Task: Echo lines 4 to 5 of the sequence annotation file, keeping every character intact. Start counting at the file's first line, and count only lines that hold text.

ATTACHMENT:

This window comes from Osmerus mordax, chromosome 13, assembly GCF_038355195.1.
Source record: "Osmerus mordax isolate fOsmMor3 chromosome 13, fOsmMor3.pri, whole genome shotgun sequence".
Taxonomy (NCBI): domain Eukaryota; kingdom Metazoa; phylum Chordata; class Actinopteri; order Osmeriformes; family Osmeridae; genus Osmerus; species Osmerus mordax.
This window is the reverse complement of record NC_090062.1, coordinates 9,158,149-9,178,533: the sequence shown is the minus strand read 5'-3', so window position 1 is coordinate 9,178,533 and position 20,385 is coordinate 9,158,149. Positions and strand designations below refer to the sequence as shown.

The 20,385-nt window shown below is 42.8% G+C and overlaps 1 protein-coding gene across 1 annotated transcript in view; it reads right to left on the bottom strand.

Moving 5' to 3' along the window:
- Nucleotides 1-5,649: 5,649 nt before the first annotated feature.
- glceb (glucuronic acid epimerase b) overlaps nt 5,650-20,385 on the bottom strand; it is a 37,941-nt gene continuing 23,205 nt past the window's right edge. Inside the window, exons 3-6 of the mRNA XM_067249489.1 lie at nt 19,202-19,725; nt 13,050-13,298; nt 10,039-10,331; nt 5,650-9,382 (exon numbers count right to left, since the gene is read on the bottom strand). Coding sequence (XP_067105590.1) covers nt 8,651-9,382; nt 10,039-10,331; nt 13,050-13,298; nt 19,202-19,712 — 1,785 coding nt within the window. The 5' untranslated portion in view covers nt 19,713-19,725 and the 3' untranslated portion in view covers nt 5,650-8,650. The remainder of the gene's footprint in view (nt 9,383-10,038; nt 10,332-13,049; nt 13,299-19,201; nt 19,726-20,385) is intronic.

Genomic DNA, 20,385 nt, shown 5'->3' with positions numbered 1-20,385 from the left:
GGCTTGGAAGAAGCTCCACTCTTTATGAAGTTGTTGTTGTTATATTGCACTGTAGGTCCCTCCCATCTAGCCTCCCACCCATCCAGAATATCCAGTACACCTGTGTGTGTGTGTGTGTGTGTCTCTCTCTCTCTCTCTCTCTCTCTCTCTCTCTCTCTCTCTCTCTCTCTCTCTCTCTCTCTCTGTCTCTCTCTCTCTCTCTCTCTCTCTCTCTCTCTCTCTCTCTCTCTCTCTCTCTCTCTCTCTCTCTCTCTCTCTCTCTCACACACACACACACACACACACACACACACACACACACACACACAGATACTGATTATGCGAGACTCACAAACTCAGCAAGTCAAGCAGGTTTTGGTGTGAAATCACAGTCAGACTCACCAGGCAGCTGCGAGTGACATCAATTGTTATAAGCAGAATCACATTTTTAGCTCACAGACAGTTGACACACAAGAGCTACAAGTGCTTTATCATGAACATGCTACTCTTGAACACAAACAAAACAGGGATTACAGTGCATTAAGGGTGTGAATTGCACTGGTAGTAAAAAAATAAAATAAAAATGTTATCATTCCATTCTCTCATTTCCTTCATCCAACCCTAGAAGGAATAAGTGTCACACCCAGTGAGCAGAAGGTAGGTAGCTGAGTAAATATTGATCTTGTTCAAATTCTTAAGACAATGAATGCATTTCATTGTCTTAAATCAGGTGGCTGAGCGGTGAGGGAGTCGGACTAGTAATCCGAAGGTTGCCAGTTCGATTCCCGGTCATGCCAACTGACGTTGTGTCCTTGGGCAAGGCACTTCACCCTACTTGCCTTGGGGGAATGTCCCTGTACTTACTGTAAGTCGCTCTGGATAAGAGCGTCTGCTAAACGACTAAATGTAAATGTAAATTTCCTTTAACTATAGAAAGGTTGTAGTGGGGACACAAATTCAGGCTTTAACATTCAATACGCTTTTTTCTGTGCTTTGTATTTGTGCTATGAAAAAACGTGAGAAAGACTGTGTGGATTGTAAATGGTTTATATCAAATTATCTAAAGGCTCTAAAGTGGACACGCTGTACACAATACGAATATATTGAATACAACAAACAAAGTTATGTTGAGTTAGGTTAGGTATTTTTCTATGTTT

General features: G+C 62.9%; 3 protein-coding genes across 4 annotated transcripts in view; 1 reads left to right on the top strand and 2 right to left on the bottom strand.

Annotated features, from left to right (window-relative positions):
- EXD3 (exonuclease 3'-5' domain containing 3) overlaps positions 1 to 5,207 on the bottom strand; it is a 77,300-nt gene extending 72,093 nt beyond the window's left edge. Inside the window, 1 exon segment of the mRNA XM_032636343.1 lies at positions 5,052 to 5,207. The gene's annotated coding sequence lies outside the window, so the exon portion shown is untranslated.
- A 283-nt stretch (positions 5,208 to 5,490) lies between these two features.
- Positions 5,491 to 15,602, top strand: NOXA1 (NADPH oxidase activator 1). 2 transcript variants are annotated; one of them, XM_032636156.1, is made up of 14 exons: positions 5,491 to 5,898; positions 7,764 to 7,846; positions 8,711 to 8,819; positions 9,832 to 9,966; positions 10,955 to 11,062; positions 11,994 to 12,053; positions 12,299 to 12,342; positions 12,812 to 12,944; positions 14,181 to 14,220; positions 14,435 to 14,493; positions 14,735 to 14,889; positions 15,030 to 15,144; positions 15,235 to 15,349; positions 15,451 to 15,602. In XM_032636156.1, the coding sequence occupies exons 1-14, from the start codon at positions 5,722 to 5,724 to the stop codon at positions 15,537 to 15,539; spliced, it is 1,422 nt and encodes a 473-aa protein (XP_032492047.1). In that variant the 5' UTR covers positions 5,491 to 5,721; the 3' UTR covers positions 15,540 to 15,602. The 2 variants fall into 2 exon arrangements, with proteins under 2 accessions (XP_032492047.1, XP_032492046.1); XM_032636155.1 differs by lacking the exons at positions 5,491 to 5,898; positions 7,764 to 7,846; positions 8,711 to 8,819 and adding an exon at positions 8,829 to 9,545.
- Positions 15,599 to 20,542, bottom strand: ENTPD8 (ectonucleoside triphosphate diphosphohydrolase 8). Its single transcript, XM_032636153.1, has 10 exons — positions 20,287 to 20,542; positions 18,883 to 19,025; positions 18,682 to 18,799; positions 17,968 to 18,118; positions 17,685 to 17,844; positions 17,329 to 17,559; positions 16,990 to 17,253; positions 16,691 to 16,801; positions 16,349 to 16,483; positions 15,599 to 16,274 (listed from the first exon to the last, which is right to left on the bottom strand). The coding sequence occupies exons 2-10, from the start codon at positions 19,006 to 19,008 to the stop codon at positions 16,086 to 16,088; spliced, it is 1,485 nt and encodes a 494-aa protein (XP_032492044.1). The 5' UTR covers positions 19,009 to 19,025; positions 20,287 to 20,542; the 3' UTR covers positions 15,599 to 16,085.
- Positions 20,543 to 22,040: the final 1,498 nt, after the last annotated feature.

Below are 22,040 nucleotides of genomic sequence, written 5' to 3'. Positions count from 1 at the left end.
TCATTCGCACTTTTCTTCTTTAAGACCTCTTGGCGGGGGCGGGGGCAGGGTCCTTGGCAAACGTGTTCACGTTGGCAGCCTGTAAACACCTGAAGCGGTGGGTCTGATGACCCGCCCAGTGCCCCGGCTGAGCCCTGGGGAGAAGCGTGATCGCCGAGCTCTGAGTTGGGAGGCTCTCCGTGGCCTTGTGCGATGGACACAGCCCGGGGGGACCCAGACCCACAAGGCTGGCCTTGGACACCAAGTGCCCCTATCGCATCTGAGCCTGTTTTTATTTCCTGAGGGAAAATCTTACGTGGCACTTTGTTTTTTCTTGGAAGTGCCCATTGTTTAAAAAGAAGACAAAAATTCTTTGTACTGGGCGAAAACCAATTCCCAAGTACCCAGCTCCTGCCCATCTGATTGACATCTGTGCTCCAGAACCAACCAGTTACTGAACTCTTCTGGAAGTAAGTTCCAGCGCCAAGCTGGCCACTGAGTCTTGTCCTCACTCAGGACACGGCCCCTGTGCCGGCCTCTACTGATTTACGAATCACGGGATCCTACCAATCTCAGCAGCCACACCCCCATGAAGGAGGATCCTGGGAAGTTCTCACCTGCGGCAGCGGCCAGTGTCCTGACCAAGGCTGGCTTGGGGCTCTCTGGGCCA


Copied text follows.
This window is the reverse complement of record NC_090062.1, coordinates 9,158,149-9,178,533: the sequence shown is the minus strand read 5'-3', so window position 1 is coordinate 9,178,533 and position 20,385 is coordinate 9,158,149. Positions and strand designations below refer to the sequence as shown.

The 20,385-nt window shown below is 42.8% G+C and overlaps 1 protein-coding gene across 1 annotated transcript in view; it reads right to left on the bottom strand.